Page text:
On Sept 24, launching the weapons of mass destruction dossier, the prime minister said: “No one wants military conflict … In respect of any military options, we are not at the stage of deciding those options but, of course, it is important, should we get to that point, that we have the fullest possible discussion of those options.”
As late as November, he was still saying that Britain’s objective was “disarmament, not regime change”. Today’s leak about the military planning complements the disclosure in an earlier leaked document that, whatever he claimed to Parliament and the public, Mr Blair made the decision to support “regime change,” and President Bush, from the beginning.
According to the so-called Downing Street Memo, leaked in 2005, Mr Blair signed on for regime change at an April 2002 summit with President Bush in Crawford, Texas. By the time the British public was finally told there would be a significant troop deployment – on Dec 18, 2002 – there were only weeks left before the war and it had too much momentum to stop.
Our disclosures show the serious consequences this situation had on the operation, code-named Telic, when it began. The documents say that the need for absolute secrecy about Britain’s true likely intentions badly affected the quality of the planning.
An operation as big as an invasion of a country would normally require equipment to be ordered and experts in reconstruction to be consulted well in advance. But because the planners couldn’t tell anyone, they couldn’t do that. “In Whitehall, the internal operational security regime, in which only very small numbers of officers and officials were allowed to become involved in Telic business, constrained broader planning for combat operations and subsequent phases effectively until Dec 23, 2002,” the documents say.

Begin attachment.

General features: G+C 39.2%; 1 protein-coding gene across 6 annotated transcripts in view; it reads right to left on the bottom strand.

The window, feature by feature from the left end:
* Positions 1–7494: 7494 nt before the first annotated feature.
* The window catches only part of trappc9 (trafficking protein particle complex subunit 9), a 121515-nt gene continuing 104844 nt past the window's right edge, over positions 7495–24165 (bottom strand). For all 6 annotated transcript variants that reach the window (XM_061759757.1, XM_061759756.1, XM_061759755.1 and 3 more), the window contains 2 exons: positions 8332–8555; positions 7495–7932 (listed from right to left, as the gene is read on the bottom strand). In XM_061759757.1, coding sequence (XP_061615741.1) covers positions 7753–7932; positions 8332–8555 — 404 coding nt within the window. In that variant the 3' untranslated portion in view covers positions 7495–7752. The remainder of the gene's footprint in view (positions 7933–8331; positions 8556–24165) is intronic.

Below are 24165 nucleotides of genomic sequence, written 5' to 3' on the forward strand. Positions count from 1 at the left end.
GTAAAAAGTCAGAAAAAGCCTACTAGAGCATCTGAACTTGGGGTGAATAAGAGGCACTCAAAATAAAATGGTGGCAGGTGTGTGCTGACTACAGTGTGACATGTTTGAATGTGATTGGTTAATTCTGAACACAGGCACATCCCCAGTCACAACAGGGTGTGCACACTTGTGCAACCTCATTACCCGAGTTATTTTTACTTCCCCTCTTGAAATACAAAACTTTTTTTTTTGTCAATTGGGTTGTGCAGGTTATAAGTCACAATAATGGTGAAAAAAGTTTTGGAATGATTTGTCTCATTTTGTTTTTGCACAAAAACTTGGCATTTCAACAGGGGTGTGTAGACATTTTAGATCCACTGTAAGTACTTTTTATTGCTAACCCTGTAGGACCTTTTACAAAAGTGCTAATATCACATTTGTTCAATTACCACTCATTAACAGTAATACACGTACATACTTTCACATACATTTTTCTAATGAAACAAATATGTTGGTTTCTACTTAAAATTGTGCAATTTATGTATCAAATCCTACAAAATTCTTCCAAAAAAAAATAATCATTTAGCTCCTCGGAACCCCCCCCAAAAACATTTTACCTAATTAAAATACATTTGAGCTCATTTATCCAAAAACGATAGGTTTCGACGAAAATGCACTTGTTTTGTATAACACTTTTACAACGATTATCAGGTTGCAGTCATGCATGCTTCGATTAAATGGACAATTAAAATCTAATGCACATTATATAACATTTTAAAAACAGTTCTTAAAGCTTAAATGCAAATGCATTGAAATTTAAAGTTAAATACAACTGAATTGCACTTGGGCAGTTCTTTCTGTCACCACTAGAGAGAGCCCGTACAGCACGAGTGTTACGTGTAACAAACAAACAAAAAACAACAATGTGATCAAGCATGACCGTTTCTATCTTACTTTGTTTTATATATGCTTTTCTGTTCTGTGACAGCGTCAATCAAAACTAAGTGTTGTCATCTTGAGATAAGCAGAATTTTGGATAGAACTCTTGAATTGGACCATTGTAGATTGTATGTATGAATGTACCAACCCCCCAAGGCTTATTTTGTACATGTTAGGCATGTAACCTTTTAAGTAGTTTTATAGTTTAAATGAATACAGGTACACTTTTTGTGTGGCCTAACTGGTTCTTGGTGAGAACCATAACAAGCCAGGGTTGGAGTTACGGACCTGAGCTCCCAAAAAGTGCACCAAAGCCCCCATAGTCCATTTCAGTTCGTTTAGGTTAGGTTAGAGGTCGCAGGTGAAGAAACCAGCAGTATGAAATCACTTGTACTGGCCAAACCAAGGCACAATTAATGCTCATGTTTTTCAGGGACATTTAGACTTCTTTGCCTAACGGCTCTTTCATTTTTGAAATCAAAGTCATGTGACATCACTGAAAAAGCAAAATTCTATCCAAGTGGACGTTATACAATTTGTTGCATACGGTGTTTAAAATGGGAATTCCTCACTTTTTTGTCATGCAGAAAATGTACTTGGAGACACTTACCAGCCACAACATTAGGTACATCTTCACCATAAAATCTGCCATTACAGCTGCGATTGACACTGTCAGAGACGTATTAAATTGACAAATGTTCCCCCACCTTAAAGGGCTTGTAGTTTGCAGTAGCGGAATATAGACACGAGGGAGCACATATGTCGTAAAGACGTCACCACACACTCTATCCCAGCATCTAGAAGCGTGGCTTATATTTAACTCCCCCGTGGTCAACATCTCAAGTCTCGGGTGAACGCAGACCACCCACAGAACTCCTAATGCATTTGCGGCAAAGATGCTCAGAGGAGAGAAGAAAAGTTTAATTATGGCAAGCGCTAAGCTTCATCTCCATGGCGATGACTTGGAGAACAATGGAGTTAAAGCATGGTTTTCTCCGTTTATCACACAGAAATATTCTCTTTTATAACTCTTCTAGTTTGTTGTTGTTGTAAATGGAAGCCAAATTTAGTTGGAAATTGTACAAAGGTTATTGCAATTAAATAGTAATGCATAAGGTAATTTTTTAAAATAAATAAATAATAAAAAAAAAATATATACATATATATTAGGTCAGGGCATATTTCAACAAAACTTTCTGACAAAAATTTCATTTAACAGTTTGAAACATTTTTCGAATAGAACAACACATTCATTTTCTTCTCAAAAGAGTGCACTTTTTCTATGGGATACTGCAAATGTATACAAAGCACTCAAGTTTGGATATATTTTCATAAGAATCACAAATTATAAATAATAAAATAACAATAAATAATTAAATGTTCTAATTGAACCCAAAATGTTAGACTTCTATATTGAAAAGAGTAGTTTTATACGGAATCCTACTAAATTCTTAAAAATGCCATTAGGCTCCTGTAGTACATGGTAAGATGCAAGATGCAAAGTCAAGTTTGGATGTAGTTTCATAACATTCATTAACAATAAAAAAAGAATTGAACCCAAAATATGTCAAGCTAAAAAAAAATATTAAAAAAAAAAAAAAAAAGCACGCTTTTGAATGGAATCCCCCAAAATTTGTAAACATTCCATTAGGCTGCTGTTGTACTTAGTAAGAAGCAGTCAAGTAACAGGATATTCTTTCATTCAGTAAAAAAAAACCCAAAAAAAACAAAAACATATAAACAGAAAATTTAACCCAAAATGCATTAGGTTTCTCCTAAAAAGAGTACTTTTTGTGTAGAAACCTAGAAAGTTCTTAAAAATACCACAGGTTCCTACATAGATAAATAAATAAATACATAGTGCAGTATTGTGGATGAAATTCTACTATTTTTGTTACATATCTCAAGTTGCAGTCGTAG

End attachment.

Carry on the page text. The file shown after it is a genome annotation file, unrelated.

Partly for this reason, “the planning and preparation for this operation was more rushed than should have been the case … The time available to plan Op Telic was not well spent at the strategic [government] and operational levels. This had many implications for the operational and tactical conduct of the operation, including Phase 4 ops [the stabilisation/occupation phase]”.
In the war phase, those shortcomings included the now notorious problems with equipment. There was “very little time for in-theatre training”. A further spanner was thrown into the works by Turkey’s refusal to allow use of its territory — meaning that the British had to hurriedly retool for an invasion from Kuwait.
Ministers’ reluctance to announce publicly any troop deployments until the last minute had even more serious consequences for the post-war Iraq. It “caused serious difficulties for UK planners in US headquarters”, say the documents. British officers at Centcom, including the senior British land adviser, Brig Jeremy Robbins, had spotted “structural shortcomings” with the Americans’ plan for post-war Iraq – principally, that there wasn’t one.
But Brig Robbins and the rest of the British “were unable to influence US decision-makers until the UK committed major combat units – by which time the campaign had essentially been planned”. The penalty for failing to correct those “structural shortcomings”, the documents dolefully admit, “has proven